Yanis Varoufakis vs Wolfgang Schauble: Debt stand-off intensifies as Germany refuses to back down on Greek austerity programme

 
Julian Harris
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Neither Yanis Varoufakis nor Wolfgang Schauble gave away any ground
A tense meeting of the Greek and German finance ministers laid bare a still-considerable schism between the two Eurozone states yesterday, with little or no progress made over how to resolve Greece’s debt crisis.

Neither Yanis Varoufakis nor Wolfgang Schauble gave away any ground during an uncomfortable press conference, with Varoufakis strongly criticising the austerity programme imposed on Greece that Schauble insists is necessary.

The Greek chancellor appealed to Germany with a bold historical reference, saying it “must be proud of the fact that Nazism has been eradicated [in Germany]”, while warning that his own country’s plight has seen a far-right party elected to its parliament. “When I return home I shall find myself in a parliament in which the third-largest party is not a neo-Nazi party, it is a Nazi party,” he said, referring to Golden Dawn.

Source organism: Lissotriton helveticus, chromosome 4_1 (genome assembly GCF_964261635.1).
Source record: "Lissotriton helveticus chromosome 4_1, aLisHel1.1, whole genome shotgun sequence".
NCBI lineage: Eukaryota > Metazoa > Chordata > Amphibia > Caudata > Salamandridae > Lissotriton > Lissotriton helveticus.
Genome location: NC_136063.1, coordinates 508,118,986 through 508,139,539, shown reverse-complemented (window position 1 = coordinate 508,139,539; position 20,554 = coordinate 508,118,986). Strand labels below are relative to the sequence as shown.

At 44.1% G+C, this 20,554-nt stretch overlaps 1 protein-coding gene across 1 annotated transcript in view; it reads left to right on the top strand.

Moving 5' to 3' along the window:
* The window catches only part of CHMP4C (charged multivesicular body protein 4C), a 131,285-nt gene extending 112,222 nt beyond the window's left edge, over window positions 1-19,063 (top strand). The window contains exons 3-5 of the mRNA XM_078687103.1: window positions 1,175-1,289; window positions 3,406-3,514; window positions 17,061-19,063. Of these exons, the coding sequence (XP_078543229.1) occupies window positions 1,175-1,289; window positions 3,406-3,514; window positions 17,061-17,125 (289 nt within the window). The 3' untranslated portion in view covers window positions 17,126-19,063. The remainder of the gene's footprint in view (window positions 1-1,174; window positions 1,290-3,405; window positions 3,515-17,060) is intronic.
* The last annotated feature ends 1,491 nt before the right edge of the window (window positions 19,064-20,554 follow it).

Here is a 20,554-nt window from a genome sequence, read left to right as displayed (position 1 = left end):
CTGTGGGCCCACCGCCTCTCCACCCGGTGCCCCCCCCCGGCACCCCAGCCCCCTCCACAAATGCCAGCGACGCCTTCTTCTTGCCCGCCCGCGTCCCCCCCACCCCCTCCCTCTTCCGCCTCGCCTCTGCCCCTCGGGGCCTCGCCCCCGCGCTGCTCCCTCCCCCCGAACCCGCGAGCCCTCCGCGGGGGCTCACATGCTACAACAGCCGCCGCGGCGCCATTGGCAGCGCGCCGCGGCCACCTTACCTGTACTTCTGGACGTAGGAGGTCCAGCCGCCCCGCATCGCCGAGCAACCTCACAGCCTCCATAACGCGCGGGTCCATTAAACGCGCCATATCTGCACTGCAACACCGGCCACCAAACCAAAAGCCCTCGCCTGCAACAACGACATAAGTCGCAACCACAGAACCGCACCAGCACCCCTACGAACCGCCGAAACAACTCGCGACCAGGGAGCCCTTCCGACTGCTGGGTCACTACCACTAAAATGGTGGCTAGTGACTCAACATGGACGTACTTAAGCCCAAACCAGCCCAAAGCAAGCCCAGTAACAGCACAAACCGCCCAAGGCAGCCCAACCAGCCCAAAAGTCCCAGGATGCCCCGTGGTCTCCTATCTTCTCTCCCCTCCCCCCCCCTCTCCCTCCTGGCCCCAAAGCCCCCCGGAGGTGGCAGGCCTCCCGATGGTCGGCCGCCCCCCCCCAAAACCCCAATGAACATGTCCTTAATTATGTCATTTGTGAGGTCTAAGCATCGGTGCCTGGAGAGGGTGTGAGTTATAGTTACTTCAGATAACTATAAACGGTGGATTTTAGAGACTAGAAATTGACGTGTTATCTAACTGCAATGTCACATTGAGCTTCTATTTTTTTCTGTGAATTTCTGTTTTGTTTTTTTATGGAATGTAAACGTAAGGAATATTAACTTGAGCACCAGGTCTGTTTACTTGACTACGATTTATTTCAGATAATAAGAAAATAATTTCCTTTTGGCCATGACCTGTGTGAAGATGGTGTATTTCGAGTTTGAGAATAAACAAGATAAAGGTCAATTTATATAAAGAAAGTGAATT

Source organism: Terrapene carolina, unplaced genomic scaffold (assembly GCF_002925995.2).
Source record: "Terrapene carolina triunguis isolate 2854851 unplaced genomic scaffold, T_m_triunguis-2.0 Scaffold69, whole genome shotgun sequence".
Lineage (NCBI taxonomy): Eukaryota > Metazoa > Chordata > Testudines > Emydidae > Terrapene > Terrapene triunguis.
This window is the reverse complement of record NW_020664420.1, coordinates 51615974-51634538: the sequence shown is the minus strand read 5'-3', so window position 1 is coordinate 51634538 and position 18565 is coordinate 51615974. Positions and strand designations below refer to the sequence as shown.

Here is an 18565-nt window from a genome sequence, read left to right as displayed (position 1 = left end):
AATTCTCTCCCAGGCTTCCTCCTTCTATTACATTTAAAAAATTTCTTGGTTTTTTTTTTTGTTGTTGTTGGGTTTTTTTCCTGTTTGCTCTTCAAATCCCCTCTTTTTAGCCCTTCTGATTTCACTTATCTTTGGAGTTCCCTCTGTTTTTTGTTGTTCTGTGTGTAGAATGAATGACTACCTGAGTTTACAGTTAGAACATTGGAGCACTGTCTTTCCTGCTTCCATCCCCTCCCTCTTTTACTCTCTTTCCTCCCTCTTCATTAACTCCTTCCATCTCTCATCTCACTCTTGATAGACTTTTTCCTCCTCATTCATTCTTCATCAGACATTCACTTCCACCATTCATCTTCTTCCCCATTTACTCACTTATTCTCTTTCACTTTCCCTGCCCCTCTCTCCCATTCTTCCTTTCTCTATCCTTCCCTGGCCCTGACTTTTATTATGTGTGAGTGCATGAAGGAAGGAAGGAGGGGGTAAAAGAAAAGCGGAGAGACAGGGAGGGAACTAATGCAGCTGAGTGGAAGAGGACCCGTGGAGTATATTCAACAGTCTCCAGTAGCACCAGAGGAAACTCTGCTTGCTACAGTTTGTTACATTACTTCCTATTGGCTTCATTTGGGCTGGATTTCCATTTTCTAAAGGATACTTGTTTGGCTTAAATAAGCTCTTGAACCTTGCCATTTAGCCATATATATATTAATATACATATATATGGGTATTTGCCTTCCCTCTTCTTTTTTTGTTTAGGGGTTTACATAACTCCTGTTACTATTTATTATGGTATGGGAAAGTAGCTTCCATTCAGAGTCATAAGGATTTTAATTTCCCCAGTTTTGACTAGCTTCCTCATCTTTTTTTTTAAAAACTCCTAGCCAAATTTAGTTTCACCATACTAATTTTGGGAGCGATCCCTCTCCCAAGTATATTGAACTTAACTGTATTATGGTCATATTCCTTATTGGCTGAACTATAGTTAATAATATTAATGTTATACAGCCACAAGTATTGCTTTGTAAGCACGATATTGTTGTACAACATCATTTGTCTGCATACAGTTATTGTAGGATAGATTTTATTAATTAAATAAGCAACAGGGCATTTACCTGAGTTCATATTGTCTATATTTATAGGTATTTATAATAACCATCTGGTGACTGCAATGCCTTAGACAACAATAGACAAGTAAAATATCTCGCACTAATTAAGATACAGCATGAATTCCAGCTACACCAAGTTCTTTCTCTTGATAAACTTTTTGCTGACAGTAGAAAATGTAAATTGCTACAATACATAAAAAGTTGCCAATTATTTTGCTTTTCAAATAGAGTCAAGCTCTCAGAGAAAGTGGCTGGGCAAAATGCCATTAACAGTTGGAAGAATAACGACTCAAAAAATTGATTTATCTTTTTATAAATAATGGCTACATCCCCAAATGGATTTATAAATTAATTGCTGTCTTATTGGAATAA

“We need the people of Germany to help us in the struggle against misanthropy,” he said.

Following their meeting, the two men even clashed over their verdicts of the negotiations. Schauble said the pair had “agreed to disagree”, while Varoufakis said they hadn’t agreed anything – not even to disagree.

“We did not reach agreement because it was never on the cards that we would,” Varoufakis said.

“We agreed to enter into deliberations as partners with the orientation of a joint solution to European problems that’s going to put the interests of Europe at the helm.”

The strong-willed Greek finance minister maintained he will end the “gross indignity” of fiscal tightening that Greece has been asked to conduct in return for its bailouts. Yesterday marked the end of a whirlwind tour of Europe which began with Varoufakis appearing to win over top European government officials such as Francois Hollande, Matteo Renzi and George Osborne. However, both Germany and the European Central Bank have signalled a more obdurate stance towards any loosening of conditions on Greece.

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